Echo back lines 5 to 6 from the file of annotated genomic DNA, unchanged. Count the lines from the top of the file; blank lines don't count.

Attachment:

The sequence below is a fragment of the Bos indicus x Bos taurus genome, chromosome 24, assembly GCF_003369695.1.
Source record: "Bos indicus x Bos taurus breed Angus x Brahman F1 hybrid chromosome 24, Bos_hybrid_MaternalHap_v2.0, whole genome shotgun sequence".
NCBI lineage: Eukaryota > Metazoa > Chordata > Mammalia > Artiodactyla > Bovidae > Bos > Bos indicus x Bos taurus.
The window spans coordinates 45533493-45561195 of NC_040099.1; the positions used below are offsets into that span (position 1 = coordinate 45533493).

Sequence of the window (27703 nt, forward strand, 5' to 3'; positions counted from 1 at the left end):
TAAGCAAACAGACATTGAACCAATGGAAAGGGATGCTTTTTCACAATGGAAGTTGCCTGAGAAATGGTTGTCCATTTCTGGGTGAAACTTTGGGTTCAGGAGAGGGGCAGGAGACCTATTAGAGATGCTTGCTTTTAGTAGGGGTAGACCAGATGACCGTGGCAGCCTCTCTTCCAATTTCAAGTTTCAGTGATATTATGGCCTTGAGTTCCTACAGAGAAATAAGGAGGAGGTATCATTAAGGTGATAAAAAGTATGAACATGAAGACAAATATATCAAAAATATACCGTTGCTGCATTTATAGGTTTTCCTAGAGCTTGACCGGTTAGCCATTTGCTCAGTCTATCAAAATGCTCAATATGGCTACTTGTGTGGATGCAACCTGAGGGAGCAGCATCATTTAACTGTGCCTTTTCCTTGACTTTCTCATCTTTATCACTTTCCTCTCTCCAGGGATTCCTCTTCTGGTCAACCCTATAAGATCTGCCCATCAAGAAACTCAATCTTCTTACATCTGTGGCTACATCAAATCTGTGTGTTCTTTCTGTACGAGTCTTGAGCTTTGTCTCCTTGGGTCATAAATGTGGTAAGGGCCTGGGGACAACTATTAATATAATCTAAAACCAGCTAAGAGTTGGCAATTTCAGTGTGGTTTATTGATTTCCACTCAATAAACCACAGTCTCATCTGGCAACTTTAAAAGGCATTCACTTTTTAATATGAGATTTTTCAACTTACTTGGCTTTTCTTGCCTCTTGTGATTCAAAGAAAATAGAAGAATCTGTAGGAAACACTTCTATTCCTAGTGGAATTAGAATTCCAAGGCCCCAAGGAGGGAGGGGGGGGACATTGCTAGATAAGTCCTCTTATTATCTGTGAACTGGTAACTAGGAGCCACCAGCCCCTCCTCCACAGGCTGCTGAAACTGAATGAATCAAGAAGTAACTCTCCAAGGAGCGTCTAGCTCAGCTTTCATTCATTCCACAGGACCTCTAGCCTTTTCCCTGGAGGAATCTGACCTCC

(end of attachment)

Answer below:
Sequence of the window (27703 nt, forward strand, 5' to 3'; positions counted from 1 at the left end):
TAAGCAAACAGACATTGAACCAATGGAAAGGGATGCTTTTTCACAATGGAAGTTGCCTGAGAAATGGTTGTCCATTTCTGGGTGAAACTTTGGGTTCAGGAGAGGGGCAGGAGACCTATTAGAGATGCTTGCTTTTAGTAGGGGTAGACCAGATGACCGTGGCAGCCTCTCTTCCAATTTCAAGTTTCAGTGATATTATGGCCTTGAGTTCCTACAGAGAAATAAGGAGGAGGTATCATTAAGGTGATAAAAAGTATGAACATGAAGACAAATATATCAAAAATATACCGTTGCTGCATTTATAGGTTTTCCTAGAGCTTGACCGGTTAGCCATTTGCTCAGTCTATCAAAATGCTCAATATGGCTACTTGTGTGGATGCAACCTGAGGGAGCAGCATCATTTAACTGTGCCTTTTCCTTGACTTTCTCATCTTTATCACTTTCCTCTCTCCAGGGATTCCTCTTCTGGTCAACCCTATAAGATCTGCCCATCAAGAAACTCAATCTTCTTACATCTGTGGCTACATCAAATCTGTGTGTTCTTTCTGTACGAGTCTTGAGCTTTGTCTCCTTGGGTCATAAATGTGGTAAGGGCCTGGGGACAACTATTAATATAATCTAAAACCAGCTAAGAGTTGGCAATTTCAGTGTGGTTTATTGATTTCCACTCAATAAACCACAGTCTCATCTGGCAACTTTAAAAGGCATTCACTTTTTAATATGAGATTTTTCAACTTACTTGGCTTTTCTTGCCTCTTGTGATTCAAAGAAAATAGAAGAATCTGTAGGAAACACTTCTATTCCTAGTGGAATTAGAATTCCAAGGCCCCAAGGAGGGAGGGGGGGGACATTGCTAGATAAGTCCTCTTATTATCTGTGAACTGGTAACTAGGAGCCACCAGCCCCTCCTCCACAGGCTGCTGAAACTGAATGAATCAAGAAGTAACTCTCCAAGGAGCGTCTAGCTCAGCTTTCATTCATTCCACAGGACCTCTAGCCTTTTCCCTGGAGGAATCTGACCTCC